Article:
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The Lenovo Yoga Paper is an E Ink tablet with a 10.3 inch greyscale display that supports pen and touch input, a Rockchip RK3566 processor, 4GB of RAM, 64GB of storage, and Android-based software.

First announced earlier this year, the Yoga Paper is available in China for around $400 and up, but Lenovo hasn’t announced plans to sell the tablet in other countries yet. But that could change soon. In a series of tweets Evan Blass has been spilling the beans on Lenovo’s plans for the 2023 Consumer Electronics Show. Among other things, he says Lenovo will introduce an E Ink tablet called Smart Paper.

Judging by the pictures, the Smart Paper looks identical to the Yoga Paper tablet. The only obvious differences I can find are the name and the fact that the text in the images appears to be in English rather than Chinese.

While it’s certainly possible that Lenovo could change some specs or features for the global version of the tablet, I’d be surprised if it varies too much from the version available in China, which features:

  • Display: 10.3 inch E Ink Carta 1200 display
  • Processor: Rockchip RK3566 processor (4 x ARM Cortex-A55 cores @ 2 GHz + Mali-G52EE graphics and 1 TOPS NPU)
  • Memory/Storage: 4GB + 64GB
  • Pen support: 4096 levels pressure sensitivity & 23ms latency
  • Dimensions: 5.5mm thick
  • Materials: CNC aluminum
  • Battery: 3,350 mAh (up to 10 weeks standby)
  • Wireless: WiFi, Bluetooth 5.2, wireless display support

The tablet has a thicker bezel on one side and features a slot for storing the digital pen when you’re not using it.

While this is Lenovo’s first tablet with just an E Ink display, the company has dabbled with the technology a few times over the years, releasing a few different dual-screen notebooks that used ePaper for one display (although sometimes that display was actually a keyboard).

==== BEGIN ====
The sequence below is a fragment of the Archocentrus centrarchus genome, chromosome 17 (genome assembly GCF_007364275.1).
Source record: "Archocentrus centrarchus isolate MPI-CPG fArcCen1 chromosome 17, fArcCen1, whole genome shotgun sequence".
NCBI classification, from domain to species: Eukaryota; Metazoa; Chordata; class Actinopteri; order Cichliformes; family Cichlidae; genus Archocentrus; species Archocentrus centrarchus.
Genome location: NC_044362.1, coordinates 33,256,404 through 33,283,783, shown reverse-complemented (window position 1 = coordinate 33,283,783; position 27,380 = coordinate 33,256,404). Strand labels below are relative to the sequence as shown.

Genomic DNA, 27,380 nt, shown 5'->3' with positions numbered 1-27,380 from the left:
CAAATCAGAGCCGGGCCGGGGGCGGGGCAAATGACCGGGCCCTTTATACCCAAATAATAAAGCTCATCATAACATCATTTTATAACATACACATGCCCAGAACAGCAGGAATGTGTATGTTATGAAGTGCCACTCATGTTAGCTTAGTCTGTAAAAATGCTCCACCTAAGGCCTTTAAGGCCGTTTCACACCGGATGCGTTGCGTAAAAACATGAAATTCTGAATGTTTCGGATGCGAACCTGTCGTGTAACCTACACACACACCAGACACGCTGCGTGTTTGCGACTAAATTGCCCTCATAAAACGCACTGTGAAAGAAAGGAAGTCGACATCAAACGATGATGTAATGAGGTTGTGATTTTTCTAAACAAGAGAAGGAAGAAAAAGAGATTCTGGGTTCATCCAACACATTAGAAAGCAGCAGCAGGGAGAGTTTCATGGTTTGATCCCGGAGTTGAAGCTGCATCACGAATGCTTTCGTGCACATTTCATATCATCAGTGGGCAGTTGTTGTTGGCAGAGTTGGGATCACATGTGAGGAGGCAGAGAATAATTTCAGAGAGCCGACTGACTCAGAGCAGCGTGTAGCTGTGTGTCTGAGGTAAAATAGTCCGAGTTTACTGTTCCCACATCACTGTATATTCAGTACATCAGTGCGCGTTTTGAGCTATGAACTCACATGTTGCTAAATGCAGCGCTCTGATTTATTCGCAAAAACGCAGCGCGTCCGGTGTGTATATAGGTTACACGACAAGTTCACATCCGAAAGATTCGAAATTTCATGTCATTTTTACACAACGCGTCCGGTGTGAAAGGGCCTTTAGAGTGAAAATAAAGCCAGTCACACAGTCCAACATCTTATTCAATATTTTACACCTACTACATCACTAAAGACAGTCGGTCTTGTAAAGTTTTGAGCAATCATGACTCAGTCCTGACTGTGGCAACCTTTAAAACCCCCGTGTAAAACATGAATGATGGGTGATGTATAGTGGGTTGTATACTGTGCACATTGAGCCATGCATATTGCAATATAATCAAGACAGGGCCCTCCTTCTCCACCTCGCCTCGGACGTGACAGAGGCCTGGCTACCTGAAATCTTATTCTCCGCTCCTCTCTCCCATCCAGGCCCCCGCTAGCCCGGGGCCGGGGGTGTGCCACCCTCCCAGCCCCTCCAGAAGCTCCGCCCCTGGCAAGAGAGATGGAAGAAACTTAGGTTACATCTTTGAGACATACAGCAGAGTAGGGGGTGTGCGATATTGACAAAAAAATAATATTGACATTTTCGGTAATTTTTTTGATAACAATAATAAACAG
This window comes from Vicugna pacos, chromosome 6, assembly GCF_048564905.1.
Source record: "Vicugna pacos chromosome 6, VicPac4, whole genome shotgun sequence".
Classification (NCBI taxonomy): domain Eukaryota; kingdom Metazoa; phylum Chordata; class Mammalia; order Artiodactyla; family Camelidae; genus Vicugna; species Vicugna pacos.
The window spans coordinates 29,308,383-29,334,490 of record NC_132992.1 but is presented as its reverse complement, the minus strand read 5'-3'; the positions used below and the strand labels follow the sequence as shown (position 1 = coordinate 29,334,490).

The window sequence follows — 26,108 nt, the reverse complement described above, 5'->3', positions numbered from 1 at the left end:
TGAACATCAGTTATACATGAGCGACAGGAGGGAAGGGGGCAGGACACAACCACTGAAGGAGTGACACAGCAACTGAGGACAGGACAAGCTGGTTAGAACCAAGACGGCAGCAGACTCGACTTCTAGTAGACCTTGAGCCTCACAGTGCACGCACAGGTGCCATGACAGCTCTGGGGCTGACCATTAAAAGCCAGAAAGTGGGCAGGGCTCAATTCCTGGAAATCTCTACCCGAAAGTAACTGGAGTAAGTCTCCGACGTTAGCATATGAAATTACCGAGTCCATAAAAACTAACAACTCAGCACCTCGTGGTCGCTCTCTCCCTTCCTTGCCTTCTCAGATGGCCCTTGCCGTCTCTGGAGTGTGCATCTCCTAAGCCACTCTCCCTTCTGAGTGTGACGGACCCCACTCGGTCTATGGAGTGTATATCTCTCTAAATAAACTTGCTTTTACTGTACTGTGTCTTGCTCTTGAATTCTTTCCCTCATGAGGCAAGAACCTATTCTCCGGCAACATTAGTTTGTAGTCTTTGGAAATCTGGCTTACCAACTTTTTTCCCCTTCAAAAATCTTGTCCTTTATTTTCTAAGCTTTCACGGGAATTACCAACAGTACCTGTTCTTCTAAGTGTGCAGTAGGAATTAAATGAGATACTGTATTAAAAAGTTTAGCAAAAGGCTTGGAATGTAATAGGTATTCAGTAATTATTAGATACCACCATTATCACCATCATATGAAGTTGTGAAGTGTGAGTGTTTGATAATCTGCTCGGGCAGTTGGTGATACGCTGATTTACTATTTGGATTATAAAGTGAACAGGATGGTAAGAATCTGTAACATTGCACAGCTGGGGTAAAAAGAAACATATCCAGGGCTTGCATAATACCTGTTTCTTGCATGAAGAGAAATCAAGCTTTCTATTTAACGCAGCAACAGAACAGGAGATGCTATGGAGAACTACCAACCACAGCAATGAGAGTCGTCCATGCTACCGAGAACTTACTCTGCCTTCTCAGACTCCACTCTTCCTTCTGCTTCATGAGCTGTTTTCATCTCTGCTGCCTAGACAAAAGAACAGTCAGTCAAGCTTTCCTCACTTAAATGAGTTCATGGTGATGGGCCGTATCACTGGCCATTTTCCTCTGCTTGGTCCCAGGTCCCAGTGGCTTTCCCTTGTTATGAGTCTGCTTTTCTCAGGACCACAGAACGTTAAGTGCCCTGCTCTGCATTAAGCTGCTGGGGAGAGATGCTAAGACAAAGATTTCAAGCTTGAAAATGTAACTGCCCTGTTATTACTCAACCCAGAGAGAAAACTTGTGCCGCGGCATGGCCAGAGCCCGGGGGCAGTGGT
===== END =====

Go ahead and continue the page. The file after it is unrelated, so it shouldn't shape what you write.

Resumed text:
There’s no word on how much Lenovo’s Smart Paper tablet will cost in the US and other global markets, or when you’ll be able to buy one. But we’ll probably learn more once the Consumer Electronics Show is underway next week.

Lenovo is hardly the only company playing in the E Ink & pen tablet space these days. Sony helped create the E-Note space with its Digital Paper lineup. ReMarkable has made a name for itself in recent years. A few less well known Chinese companies like Onyx BOOX and Bigme have a number of models with similar features. And some of the best-known companies in the eReader space including Kobo and Amazon have also released their own models.

I can’t help but wonder if there’s actually enough demand for the level of competition we’re seeing, and I wouldn’t be surprised to see some of the bigger companies exit the space in the coming years if the answer turns out to be no. But for now it’s looking like a golden age of E Ink tablets… for those willing to spend the money on a digital tablet for reading and writing. Tablets with E Ink displays still tend to be more expensive than models with LCD screens.

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  1. Maybe it’s just me, but I’m not able to see any of Evan Blass’ tweets.
    “You’re unable to view this Tweet because this account owner limits who can view their Tweets.”

  2. I spent about 1/20th as much on an LCD writing tablet which uses a passive LCD panel that goes transparent when pressure is applied revealing a bright green sheet behind it. A button press uses a coin cell to blank the LCD. That combined with a phone to take photos of the finished drawings is pretty good for office note taking or whiteboarding. Going smart would give me easier sharing and an eraser function but a full tablet would be better still for not much more.

  3. Lenovo’s biggest edge is their thinkpad keyboards. Pair a great, hinged, wired (pinned, whatever, just not bluetooth), thinkpad style lapdock with this and they’d really have something. I mean, I’d prefer windows for better software selection, but this would still be a rare device.

    Lenovo’s eink laptops always make it impossible to use the screen with the keyboard. They keep getting so close to the other obvious use of eink. Yes, reading, yes handwriting, what about typing? Traditional laptops are awful outdoors, I know I use them out there despite their unsuitability, the visibility from both a brightness perspective and glare is awful. My kingdom for a great eink laptop, built for direct sunlight (should be prepared thermally for this as well).

    And while the tablet market is crowded as you say, the convertible eink market is not.